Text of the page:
I met Diana Russo at the beginning of my trip to Brazil. Diana works as a psychotherapist in New York City. She began her early career as a professional dancer. Being intrinsically connected to the body, she continued an in-depth study of the healing arts, which lead her from the world of soma into the world of psyche. Her 30 years as a therapist is informed by her ongoing practice of Tibetan Buddhism.
I had a talk with her about human mind, psychology and spirituality.
How do you consider mental illnesses, looked from a psychologist point of view as well as from a spiritual perspective?
As children, we are mostly unaware of our edges. Everything is us and we are everything. We are pure, innocent and connected to universal consciousness. Gradually, as both nature and society shape us, we learn to experience the world of duality–me/you, inside /outside, flesh/blood, pleasure/pain. We develop a sense of those edges as we collide, find or discover what allows us to define that which is “me” and “not me”. As our awareness grows, we create resources to help us adapt to those experiences. To find meaning, we cultivate relationships, we create stories and we form attachments, deepening our awareness of self and all the worlds we’ve created.
At different points in our lives, we encounter experiences that take us out of our comfort zone. They may come in the form of trauma, loss, pain, and illness, sometimes in the form of our own physiological chemical imbalance. The lack of resources to handle these trials becomes apparent. These can be periods when people enter therapy. I find that it is a recognition of a “resourceless- ness”, not “illness”, which facilitates the need to seek help. As we are willing to consider that there is something “unknown”, something ELSE, to ease our suffering, we create a space for new possibilities that from this “unknown”, we might find a resource or new tool, to relieve our discomfort.
Being spiritual, what does that mean to you?
For me, spirituality means “I am” beyond my five senses, beyond any realm of thinking or conceptions. Spirituality helps me be aware that the constructs I’ve created (ideas about myself and others) are exactly that–mine, my small world—and that there are many more possibilities. I am brought, particularly in meditation, to the awareness that there is no duality, that I am a part of all, that I can surrender to the energy around me and allow for a new flow of energy, a shifting and healing.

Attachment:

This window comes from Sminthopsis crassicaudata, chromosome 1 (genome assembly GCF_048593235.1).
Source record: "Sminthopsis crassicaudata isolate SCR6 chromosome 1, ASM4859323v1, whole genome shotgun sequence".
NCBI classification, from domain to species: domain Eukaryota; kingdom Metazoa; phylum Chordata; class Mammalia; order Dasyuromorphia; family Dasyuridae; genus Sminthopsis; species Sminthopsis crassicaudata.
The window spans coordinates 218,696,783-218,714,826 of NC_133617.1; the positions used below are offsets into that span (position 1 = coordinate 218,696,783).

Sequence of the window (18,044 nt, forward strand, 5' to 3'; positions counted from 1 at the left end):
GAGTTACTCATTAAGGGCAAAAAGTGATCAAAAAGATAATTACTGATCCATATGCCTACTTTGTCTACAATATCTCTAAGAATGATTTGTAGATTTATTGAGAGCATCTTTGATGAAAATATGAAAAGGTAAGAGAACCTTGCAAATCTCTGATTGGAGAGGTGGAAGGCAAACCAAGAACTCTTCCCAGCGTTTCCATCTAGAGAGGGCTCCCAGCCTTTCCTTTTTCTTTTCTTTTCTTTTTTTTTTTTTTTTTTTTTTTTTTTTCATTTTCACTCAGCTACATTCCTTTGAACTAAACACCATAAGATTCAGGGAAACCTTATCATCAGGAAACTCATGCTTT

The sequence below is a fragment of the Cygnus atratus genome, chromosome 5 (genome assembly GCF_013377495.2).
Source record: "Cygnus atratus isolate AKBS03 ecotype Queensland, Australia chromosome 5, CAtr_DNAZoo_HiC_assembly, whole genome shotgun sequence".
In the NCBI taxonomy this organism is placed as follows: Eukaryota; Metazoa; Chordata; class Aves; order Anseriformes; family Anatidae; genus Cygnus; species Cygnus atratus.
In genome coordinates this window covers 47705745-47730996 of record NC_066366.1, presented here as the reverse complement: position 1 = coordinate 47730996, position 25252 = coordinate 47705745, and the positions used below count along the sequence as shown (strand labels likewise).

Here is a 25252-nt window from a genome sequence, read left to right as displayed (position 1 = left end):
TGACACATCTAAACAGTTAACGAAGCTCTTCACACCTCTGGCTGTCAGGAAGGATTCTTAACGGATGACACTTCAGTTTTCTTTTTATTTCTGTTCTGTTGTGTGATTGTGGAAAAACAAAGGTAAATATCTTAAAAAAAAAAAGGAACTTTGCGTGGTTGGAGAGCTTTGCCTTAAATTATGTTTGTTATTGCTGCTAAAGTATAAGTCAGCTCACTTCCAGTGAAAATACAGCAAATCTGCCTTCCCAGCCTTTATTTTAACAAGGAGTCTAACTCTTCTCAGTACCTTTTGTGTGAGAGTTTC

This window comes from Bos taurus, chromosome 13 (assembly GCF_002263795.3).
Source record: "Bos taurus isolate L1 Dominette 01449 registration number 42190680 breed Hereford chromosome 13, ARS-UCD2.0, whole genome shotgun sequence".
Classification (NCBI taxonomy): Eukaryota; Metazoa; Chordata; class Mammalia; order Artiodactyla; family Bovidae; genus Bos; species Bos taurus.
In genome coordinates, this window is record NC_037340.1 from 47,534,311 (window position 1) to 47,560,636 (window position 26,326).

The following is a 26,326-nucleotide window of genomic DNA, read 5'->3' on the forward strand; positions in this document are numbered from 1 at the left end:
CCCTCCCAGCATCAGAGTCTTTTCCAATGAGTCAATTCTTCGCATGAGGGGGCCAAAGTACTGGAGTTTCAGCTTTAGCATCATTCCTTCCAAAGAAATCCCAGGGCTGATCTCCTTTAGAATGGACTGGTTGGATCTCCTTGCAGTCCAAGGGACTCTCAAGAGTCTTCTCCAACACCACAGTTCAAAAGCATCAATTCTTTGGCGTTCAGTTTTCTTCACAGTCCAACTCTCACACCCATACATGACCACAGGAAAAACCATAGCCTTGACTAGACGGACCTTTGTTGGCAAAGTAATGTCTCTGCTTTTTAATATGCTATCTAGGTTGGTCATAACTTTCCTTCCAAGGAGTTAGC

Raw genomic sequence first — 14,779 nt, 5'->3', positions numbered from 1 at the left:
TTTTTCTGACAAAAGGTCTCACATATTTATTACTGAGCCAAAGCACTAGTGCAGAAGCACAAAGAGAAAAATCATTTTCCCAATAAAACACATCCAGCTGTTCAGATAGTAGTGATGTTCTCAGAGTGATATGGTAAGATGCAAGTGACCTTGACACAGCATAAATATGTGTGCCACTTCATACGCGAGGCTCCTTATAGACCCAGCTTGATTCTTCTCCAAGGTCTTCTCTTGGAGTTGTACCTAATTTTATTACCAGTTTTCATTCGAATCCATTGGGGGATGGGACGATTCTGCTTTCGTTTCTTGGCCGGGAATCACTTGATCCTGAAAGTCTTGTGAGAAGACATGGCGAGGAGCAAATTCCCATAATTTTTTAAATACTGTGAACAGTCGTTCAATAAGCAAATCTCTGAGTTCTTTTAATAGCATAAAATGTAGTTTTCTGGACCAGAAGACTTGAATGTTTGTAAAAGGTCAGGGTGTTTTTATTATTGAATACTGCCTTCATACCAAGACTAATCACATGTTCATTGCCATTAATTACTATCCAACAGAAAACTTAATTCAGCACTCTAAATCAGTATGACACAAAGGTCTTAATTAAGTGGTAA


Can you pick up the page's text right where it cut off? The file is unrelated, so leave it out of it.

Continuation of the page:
Like when I visit Casa Dom Inacio, I feel I am softer. My body is more porous, my experience of others more fluid and my sense of what is “possible” for myself and others way more open and expansive. Being at the Casa challenges me to let go, to trust that I am in contact with what I would term ‘divine source’. At the Casa, I experience way fewer of my edges.
How do you use spirituality in your daily work as a psychologist?
To me, psychology is an attempt to learn the language of edges. A healthy therapeutic relationship creates a safe space which can grant us the ability to incorporate change, to discover, to recover, to redefine, to reshape our beliefs. Having an ally in the form of a therapist can help us face our fears of the unfamiliar and give us the courage to go beyond them. Hopefully engaging in a process that allows us to “be” and from that “being” experiencing a sense of wonder, a shift, an “Ah Ha” moment, a relief from pain. I use my sense of spirituality in many ways in my practice. I hold it as a loving undercurrent in the space between me and my patient. I use it to help me stay open. I lean into it as a support when the waters are rough and I’m feeling uncertain.
Since we are talking about spirituality lets move to faith. Where do you place faith in human life? Do you connect faith with religion or spirituality, or do you regard faith as something inside each human being regardless of their most deep beliefs? How do you mean faith help us humans in our life journey? Regardless of the belief system.
I believe our “essence” is connected to divine energy. Taking the step to admitting our beliefs might be limited, being willing to move beyond those limits into the unknown, I feel, requires a certain amount of faith. A movement into considering alternative choices, a willingness to be taught, to go beyond our current edges, is what helps us let go so we might be able to deal with difficulties we face. That act of faith is a step towards admitting that we are more than the stories we’ve created about our lives and the world around us. In lifting the veil of our beliefs, we allow our edges to dissolve, new experiences to unfold and the possibility of the divine to enter.